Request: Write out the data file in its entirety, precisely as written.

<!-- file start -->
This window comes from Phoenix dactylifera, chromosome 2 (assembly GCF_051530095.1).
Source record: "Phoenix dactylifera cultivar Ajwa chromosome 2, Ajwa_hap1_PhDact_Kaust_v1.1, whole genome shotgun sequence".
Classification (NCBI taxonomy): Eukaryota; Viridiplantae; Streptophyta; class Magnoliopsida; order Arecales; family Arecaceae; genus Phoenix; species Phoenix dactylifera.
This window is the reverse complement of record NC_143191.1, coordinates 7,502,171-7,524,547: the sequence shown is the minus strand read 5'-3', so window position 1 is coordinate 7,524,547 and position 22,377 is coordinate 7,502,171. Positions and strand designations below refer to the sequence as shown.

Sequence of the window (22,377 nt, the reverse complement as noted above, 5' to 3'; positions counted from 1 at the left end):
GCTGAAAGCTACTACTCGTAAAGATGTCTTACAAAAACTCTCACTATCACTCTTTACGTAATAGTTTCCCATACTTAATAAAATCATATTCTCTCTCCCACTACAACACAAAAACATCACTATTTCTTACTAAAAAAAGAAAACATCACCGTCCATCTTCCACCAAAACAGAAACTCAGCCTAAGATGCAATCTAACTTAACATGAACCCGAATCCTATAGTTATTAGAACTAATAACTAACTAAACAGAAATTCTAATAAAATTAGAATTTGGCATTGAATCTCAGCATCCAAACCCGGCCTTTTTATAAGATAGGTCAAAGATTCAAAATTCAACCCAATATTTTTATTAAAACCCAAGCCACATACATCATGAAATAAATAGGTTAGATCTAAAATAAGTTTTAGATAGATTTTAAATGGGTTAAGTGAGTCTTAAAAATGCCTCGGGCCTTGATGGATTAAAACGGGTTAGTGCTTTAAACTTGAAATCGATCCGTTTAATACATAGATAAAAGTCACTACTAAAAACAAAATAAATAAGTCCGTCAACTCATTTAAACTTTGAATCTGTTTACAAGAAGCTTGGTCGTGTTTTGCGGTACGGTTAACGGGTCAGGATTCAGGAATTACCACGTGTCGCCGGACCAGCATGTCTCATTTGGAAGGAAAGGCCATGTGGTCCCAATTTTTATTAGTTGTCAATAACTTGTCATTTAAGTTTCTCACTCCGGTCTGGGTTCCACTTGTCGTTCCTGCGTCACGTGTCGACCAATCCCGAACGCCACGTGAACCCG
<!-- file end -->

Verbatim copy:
This window comes from Phoenix dactylifera, chromosome 2 (assembly GCF_051530095.1).
Source record: "Phoenix dactylifera cultivar Ajwa chromosome 2, Ajwa_hap1_PhDact_Kaust_v1.1, whole genome shotgun sequence".
Classification (NCBI taxonomy): Eukaryota; Viridiplantae; Streptophyta; class Magnoliopsida; order Arecales; family Arecaceae; genus Phoenix; species Phoenix dactylifera.
This window is the reverse complement of record NC_143191.1, coordinates 7,502,171-7,524,547: the sequence shown is the minus strand read 5'-3', so window position 1 is coordinate 7,524,547 and position 22,377 is coordinate 7,502,171. Positions and strand designations below refer to the sequence as shown.

Sequence of the window (22,377 nt, the reverse complement as noted above, 5' to 3'; positions counted from 1 at the left end):
GCTGAAAGCTACTACTCGTAAAGATGTCTTACAAAAACTCTCACTATCACTCTTTACGTAATAGTTTCCCATACTTAATAAAATCATATTCTCTCTCCCACTACAACACAAAAACATCACTATTTCTTACTAAAAAAAGAAAACATCACCGTCCATCTTCCACCAAAACAGAAACTCAGCCTAAGATGCAATCTAACTTAACATGAACCCGAATCCTATAGTTATTAGAACTAATAACTAACTAAACAGAAATTCTAATAAAATTAGAATTTGGCATTGAATCTCAGCATCCAAACCCGGCCTTTTTATAAGATAGGTCAAAGATTCAAAATTCAACCCAATATTTTTATTAAAACCCAAGCCACATACATCATGAAATAAATAGGTTAGATCTAAAATAAGTTTTAGATAGATTTTAAATGGGTTAAGTGAGTCTTAAAAATGCCTCGGGCCTTGATGGATTAAAACGGGTTAGTGCTTTAAACTTGAAATCGATCCGTTTAATACATAGATAAAAGTCACTACTAAAAACAAAATAAATAAGTCCGTCAACTCATTTAAACTTTGAATCTGTTTACAAGAAGCTTGGTCGTGTTTTGCGGTACGGTTAACGGGTCAGGATTCAGGAATTACCACGTGTCGCCGGACCAGCATGTCTCATTTGGAAGGAAAGGCCATGTGGTCCCAATTTTTATTAGTTGTCAATAACTTGTCATTTAAGTTTCTCACTCCGGTCTGGGTTCCACTTGTCGTTCCTGCGTCACGTGTCGACCAATCCCGAACGCCACGTGAACCCG